Marc Almond deletes ‘anti-trans’ tweets before claiming: ‘I’ve got that out of my system’

Marc Almond tweeted a series of since deleted anti-trans messages. (David Wolff/Patrick/Redferns via Getty/Twitter)

Singer Marc Almond has deleted a series of anti-trans tweets, saying he “draws the line after LGBT” and anything after that is “alienating, not inclusive”.

The gay Soft Cell musician took to Twitter to share his thoughts, but quickly deleted them after backlash from users before branding them as needed to “get rid of that rage”.

In the series of alleged tweets, Almond slammed those who use diverse labels to define their gender identity and sexual orientation, while also referring to himself with labels.

While the tweets appeared to have been deleted, fans and followers were quick to share screenshots.

Marc Almond is not “playing the game” of gender identity.

“I’ve always wanted a world without labels, one big melting pot as Blue Mink said (sorry bad song) or People Are People as Depeche Mode said. Now I have over 100 to choose from.

“Sorry not paying that game,” said one tweet, according to a screenshot.

He added in another: “I’m a bloke, male, someone who likes to explore a feminine side depending on how I feel, or what kind of show I’m doing, always have, as many from my Gen did. Didn’t need a label don’t want want one now.”

“I draw the line after LGBT as well,” he said, “I won’t add all those extra things.

“I find it ridiculous and alienating NOT inclusive,” Almond said, reported OutInPerth.

Some fans pointed out that the singer, while advocating for a word without labels, was quick to then refer to himself using labels.

As one follower said: “For someone who pushed the boundaries in gender it’s a shame you are criticising someone who does it in a different way to you (ironically by labelling yourself as a bloke).

“No respect lost for you though. You’re shamazing. I just disagree with you.”

“I’ve made my point and got that out of my system,” Soft Cell singer says.

The ‘Tainted Love’ singer then went onto tweet about genderless bathrooms, as seen in further screenshots. Providing restrooms for everyone on the gender spectrum has emerged as a crucial legislative fight for trans and non-binary advocates.

“WOMEN now have to use a toilet where a MAN has pissed all over the seat,” he said.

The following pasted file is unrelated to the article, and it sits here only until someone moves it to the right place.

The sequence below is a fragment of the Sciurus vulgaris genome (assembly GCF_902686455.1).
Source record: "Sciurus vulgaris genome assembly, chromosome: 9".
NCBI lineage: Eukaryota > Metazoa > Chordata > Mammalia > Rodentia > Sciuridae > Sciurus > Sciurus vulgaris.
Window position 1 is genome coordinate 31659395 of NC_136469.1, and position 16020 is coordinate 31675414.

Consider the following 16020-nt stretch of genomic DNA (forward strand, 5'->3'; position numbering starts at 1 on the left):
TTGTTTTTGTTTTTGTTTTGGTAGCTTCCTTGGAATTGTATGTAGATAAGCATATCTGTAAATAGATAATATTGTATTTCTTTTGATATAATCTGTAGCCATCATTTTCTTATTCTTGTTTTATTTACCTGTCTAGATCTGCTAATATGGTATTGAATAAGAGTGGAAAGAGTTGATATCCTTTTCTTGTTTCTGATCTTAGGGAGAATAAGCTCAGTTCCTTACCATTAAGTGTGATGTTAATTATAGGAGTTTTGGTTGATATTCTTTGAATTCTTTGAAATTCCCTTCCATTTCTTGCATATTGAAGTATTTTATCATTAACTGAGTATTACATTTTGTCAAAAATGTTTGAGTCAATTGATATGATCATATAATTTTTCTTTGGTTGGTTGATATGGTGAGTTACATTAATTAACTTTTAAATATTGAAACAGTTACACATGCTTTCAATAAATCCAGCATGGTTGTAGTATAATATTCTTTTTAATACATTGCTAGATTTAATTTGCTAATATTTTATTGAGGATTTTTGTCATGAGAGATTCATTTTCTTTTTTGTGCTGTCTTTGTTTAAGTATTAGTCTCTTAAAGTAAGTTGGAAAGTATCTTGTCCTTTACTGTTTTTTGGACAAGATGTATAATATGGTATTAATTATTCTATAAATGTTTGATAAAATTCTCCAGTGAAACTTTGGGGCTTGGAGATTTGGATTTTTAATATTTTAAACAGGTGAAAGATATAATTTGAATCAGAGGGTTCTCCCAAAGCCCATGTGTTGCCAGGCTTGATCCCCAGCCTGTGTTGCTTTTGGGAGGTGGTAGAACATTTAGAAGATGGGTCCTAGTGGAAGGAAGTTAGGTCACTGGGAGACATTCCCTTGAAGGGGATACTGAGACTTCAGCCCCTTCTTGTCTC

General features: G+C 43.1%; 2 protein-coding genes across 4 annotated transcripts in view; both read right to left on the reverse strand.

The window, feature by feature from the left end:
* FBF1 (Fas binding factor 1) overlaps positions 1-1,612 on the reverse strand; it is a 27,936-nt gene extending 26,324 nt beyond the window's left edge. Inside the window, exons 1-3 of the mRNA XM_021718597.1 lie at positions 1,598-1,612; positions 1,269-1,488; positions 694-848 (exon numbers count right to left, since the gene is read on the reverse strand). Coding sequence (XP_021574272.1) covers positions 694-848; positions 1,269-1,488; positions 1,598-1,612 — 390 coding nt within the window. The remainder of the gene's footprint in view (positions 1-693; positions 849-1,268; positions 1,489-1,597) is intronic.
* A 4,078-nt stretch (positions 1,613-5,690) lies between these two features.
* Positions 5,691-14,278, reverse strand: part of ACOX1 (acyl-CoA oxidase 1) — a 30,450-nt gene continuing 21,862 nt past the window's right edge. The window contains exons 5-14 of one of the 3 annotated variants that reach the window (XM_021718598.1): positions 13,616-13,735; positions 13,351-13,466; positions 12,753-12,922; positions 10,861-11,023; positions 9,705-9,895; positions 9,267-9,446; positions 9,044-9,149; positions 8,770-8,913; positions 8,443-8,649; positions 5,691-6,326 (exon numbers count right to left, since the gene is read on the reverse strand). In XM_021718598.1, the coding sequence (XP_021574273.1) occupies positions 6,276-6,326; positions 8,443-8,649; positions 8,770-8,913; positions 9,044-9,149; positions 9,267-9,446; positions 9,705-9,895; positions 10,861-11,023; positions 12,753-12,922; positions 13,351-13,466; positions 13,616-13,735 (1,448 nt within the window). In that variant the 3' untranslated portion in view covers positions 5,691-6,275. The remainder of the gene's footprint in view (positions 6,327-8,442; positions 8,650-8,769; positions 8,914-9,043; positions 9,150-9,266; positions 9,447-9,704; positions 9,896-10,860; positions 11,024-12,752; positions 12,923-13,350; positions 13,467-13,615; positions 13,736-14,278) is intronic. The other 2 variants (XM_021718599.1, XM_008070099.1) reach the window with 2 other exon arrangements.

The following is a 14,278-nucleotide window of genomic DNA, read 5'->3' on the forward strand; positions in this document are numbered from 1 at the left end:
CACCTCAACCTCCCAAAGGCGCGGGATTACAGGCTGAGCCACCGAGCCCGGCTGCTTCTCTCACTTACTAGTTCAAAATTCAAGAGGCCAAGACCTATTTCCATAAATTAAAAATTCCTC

“Heard so many complaining at venues. But people are scared to complain because of the righteous ‘I’m offended’ fascists.” Almond added, according to screenshots.

After the tweets appeared to have been deleted, Almond posted a follow-up tweet describing the anti-trans tweets as “rage”.

“There, I’ve made my point and got that out of my system. Just got rid of that rage. Don’t need to linger on that,” he wrote.

“Now I can go back to posting the mundane .best [sic] thing on here but glad so many felt as I do.”

The tweets divided his fanbase. Supporters expressed their dismay at him appearing to have removed the tweets, while others said they were alarmed to see them from a synth pop singer with a history of gender non-conformity.

One fan responded to his follow-up: “To think you were a beacon for the LGBTQ community.

“Now your [sic] abandoning a part of it.”

Almond rose to prominence as one half ofSoft Cell as they soared up the early 80s top charts before he branched off into a solo career in the latter half of the century.

In a 2017 interview with The Herald, Almond said he feels the queer community he grew up with in the 60s is one different to today.

“Now I feel [gay] people are very divided. I hate the way the LGBT thing has emerged. It separates.”

Amid the criticism, singer Boy George jumped in to support Almond, saying he doesn’t believe for a nano second that Marc Almond is transphobic.”

Almond added that he has trans friends and called the condemnation of his tweets “Twitter hysteria.”

“All this PC stuff is giving me a headache, too,” added George.

Following PinkNews’ request for comment, Marc Almond said: “The tweets actually referred to my rage about other political matters (like we all are presently) and labelling myself as ‘a bloke’ was, of course a joke, as any intelligent person could see. I delete most of my tweets, which has nothing to do with backtracking – well, not always.

“Of course I’m not transphobic and to even suggest it is ridiculous and quite offensive. I’ve always supported the fluidity of genders and have of course dealt with varying genders in a lot of my songs.

“I have trodden where others wouldn’t dare at a time when most people were in the closet. I have experimented with gender types myself when others choose not to.”